proﬁle, occurs when the slope is increased. It is worthwhile to note that we observe the same behaviour (travelling solutions and associated instabilities) when the edges of the current proﬁle are smoothed. Interestingly, the threshold of this instability depends on the width (W) of the pump proﬁle as illustrated in Fig. 5. This dependence should therefore be associated with the interaction between the two sources: their coupling tends to destabilise them. This coupling decreases as the distance between the two sources increases and the threshold of the instability consequently increases. We also note that at the onset of the instability, the sources oscillate synchronously and out of phase, during a transient leading to spatio-temporal disorder. When the instability is fully developed, the dynamics are similar to ﬁlamentary behaviour as

Fig. 5. Phase space for the wave sources instability. The threshold for the instablity depends on the width of the proﬁle. For small width, the coupling of the two sources is strong, which lower the threshold.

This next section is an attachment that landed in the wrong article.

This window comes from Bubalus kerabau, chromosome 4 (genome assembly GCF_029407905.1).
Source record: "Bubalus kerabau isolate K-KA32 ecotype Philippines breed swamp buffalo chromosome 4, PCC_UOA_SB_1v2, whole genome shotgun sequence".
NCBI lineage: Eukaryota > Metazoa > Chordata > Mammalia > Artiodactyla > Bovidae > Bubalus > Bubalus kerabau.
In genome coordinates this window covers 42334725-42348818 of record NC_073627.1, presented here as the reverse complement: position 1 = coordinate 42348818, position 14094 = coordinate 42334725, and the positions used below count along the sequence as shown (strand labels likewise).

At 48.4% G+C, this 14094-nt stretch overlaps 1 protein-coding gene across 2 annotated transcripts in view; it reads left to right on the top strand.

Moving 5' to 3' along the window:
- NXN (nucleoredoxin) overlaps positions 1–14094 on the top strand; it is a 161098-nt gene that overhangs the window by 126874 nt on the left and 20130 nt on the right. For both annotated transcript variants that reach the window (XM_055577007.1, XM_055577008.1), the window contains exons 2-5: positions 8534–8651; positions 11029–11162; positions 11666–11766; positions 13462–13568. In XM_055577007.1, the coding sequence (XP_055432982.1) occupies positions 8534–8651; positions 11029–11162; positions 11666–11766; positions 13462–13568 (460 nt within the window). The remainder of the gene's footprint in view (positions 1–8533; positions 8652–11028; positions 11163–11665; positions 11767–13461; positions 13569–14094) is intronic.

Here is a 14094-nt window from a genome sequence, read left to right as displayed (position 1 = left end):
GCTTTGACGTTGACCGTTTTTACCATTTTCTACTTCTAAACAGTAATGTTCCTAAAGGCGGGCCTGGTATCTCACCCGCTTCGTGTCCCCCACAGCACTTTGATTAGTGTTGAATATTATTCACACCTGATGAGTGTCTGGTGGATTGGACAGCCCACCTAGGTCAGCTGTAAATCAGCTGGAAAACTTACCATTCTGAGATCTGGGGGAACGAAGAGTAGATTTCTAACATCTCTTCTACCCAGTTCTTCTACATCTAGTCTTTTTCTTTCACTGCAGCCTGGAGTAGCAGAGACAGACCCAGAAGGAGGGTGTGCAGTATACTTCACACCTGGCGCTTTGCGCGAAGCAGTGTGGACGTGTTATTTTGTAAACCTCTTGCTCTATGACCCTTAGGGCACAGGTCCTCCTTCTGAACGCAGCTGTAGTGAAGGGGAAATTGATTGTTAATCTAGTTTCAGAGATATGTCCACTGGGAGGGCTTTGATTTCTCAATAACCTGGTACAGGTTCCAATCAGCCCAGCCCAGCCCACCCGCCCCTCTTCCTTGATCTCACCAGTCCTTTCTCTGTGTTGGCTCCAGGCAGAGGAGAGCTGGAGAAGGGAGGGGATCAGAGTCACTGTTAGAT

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described by Fisher et al. [13], although our model does not include an explicit self-focusing term such as the a-factor. The results we describe were obtained for a zero detuning, but they remain valid for a non zero detuning. It is worthwhile to note that the transverse k-vector varies with detuning [5,8]. As a result, the instability threshold decreases for small values of detuning. An amplitude instability can also be observed for large detuning for any pump proﬁle. This instability has already been described [5,8]. In conclusion, our numerical results demonstrate that pump proﬁling will remain extremely important even if semiconductor lasers have a zero a-factor. The current proﬁle should remain smooth in order to limit the excess of carriers at the edges of the current injection.

Acknowledgements We acknowledge John Houlihan and Eamonn OÕNeill for useful discussion.